A recent government report on Canada’s telecom industry is so “backward-looking” that it may end up hurting the sector it aims to serve, according to one IT advisory firm — one that isn’t alone in its criticism.
Montreal-based SeaBoard Group says the Canadian Radio-television and Telecommunications Commission’s (CRTC) 2004 report, Status of Competition in Canadian Telecommunications Markets, is out of step with reality. SeaBoard believes the CRTC’s study could stifle competition in this increasingly competitive market sector. “SeaBoard contends this latest report is a disappointing, backward-looking document which hasn’t measured or addressed the profound shifts taking place in the communications industry,” reads the group’s own report, Old Bottles, New Wine, released in December.
It goes on to say: “There is a clear danger that the Commission may invoke a heavy hand on the market…based on its blemished picture and flawed interpretation.” In November, the CRTC released its competition report, noting that in 2003, wireless and Web were hot markets. On the voice side of the fence, however, “competitors in the local wireline market made little progress as incumbent telephone companies provided over 93.7 per cent of local lines.”
“More needs to be done to ensure that we achieve our goal of sustainable facilities-based competition,” said Charles Dalfen, CRTC chairman, in a statement. But SeaBoard says the Commission’s view might be askew. The analysts take issue with the CRTC dividing the industry into silos like local phone service, long-distance, mobile, and Internet.
SeaBoard says it’s no good for the Commission to consider each area alone, especially as the sectors influence each other. For instance, SeaBoard figures the wireless arena will include 15 per cent of the “local” market by 2007 as some customers replace their wireline phones with cellular handsets. But the CRTC continues to see local and wireless as separate entities.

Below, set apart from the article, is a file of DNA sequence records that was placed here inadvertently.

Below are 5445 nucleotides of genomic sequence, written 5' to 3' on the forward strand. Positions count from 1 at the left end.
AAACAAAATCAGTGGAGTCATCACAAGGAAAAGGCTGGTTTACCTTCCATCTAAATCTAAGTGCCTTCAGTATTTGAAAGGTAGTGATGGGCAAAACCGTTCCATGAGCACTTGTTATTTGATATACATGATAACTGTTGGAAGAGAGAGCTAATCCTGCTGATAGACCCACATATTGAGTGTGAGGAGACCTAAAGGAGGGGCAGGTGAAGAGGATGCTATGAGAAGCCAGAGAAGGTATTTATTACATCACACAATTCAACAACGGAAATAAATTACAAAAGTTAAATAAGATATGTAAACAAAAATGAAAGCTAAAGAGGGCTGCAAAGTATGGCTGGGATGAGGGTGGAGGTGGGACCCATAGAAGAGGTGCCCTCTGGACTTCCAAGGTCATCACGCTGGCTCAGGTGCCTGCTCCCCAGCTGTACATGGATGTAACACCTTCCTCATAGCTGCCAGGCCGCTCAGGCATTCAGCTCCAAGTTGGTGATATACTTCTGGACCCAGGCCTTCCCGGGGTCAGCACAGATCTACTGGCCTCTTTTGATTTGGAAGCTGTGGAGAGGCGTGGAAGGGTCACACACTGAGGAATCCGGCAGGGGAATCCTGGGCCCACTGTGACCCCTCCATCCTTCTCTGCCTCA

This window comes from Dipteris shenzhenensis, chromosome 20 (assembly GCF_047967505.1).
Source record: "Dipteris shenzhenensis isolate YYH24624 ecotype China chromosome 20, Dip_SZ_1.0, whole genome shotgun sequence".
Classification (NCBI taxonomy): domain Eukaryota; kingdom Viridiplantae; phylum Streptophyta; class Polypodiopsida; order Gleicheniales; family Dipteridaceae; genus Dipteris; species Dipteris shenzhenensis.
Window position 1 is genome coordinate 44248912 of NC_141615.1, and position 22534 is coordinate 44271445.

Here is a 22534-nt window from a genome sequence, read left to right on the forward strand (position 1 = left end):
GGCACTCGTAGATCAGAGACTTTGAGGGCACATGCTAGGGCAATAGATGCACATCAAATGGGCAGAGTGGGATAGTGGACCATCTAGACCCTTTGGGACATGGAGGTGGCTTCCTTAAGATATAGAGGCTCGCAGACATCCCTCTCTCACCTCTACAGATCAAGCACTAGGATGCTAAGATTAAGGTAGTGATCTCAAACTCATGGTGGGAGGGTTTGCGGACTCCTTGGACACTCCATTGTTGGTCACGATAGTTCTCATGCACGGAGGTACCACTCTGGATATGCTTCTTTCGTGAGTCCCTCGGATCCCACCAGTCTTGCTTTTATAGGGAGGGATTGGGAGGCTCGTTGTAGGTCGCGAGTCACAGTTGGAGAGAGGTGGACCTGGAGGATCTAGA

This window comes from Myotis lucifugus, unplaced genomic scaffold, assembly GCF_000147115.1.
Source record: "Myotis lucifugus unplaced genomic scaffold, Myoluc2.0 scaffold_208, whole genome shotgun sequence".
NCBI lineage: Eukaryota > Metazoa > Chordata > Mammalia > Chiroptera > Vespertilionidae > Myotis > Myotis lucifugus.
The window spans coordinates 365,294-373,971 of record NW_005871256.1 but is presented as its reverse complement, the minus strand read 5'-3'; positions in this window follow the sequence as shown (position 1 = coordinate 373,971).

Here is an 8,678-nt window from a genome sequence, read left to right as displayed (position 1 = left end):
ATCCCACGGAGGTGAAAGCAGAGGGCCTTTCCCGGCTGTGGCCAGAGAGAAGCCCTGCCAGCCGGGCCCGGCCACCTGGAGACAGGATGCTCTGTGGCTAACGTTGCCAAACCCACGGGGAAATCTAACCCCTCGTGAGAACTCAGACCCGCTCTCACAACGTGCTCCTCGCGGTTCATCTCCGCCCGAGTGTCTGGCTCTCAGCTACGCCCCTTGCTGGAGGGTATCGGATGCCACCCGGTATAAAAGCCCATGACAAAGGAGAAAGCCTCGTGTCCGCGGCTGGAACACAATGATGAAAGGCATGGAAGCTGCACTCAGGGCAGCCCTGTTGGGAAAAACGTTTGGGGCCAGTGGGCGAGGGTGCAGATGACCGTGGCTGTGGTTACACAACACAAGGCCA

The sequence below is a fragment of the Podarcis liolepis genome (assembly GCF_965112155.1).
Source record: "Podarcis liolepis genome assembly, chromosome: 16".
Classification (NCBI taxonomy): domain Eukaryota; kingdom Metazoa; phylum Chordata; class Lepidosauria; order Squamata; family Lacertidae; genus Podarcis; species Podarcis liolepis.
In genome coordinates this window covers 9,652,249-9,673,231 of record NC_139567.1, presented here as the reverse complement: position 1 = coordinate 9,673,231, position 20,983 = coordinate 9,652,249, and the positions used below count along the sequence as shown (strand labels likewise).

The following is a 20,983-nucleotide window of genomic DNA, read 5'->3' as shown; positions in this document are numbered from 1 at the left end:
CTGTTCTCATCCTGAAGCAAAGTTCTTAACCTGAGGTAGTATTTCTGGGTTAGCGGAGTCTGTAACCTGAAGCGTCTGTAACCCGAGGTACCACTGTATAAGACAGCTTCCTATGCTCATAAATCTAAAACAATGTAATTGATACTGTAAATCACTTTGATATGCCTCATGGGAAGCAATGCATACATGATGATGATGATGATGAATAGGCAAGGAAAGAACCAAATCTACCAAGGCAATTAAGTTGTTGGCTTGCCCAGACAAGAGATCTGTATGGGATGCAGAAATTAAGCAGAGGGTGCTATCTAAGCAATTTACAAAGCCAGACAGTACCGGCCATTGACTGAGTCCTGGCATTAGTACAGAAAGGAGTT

The SeaBoard report says the ill-focused picture that the CRTC’s document presents could hurt the telecom industry. “A tainted assessment of trends and market forces will lead to poor public policy — such a movement could have significant implications for the industry and the country.”
Iain Grant, a SeaBoard analyst, described one scenario: the CRTC might decide local phone service competition is lagging, should the Commission ignore the wireless sector’s impact. In response, the CRTC could impose stricter price floors and caps on incumbent local exchange carriers (ILECs) like Bell Canada, in the ill-advised belief that ILECs command more of the market than they actually do.
Such a move would stifle the ILECs’ ability to compete, Grant contends. This, when the Commission is all about seeding the telecom space for healthy competition, doesn’t make sense. And if the CRTC’s report strays too far from reality, it could stifle a company like Bell right out of business, while giving the incumbent’s competitors an unwarranted leg up, Grant said.
He said part of the problem is the length of time it takes for the CRTC to write its annual telecom report. The most recent iteration came out just a few weeks ago, but it talks about the industry’s situation all the way back in 2003. If it takes a year for the Commission to decipher the numbers, how is it supposed to react to current market conditions? Philippe Tousignant, CRTC spokesperson, said it takes time for the regulator to digest the metrics it receives from telcos — some of which isn’t even available until mid-year. Grant suggested the Commission should focus on the big picture instead of minor details.
“You have to back off and look at the overall trends,” he said. “That way you come up with a report in 10 days instead of 18 months.”
Tousignant said the CRTC would consider taking a less granular view of competition if someone submitted a formal application to have the Commission look into the matter.
Grant said it’s also time for Industry Canada to convene a special panel to look at inter-sector competition and inform the CRTC’s future mandate. “It could be up to Industry Canada to say, ‘Perhaps we don’t need a Commission. Perhaps we need something else.’”
Judging from the CRTC’s report, the Commission is willing to change. “Specific elements of the monitoring exercise may need to change over time to take into account significant market developments,” it reads. But that sentence doesn’t mitigate Grant’s concern. “They talk about their willingness to change, but then they put the old template on it and ignore the facts in front of them.”
SeaBoard isn’t alone calling for a shift in telecom policy and CRTC mindset. Ian Russell, chair of the Coalition for Competitive Communications — a group of business telecom customers concerned about how Commission policies affect prices — said the siloed approach to market analysis doesn’t cut it anymore. For instance, Voice over IP (VoIP) technology makes moot the local versus long-distance dichotomy.
“If the concepts of local service and long distance don’t mean anything in VoIP, then you need a different paradigm of regulation,” Russell said. Representatives of ILECs and competitive local exchange carriers (CLECs) have complained that the CRTC is slow to make decisions.
Some are calling for an overarching telecom review to scrutinize the Commission. CRTC and other government representatives have said it’s difficult to develop policies that meet citizens’ needs as well as ILEC and CLEC requirements.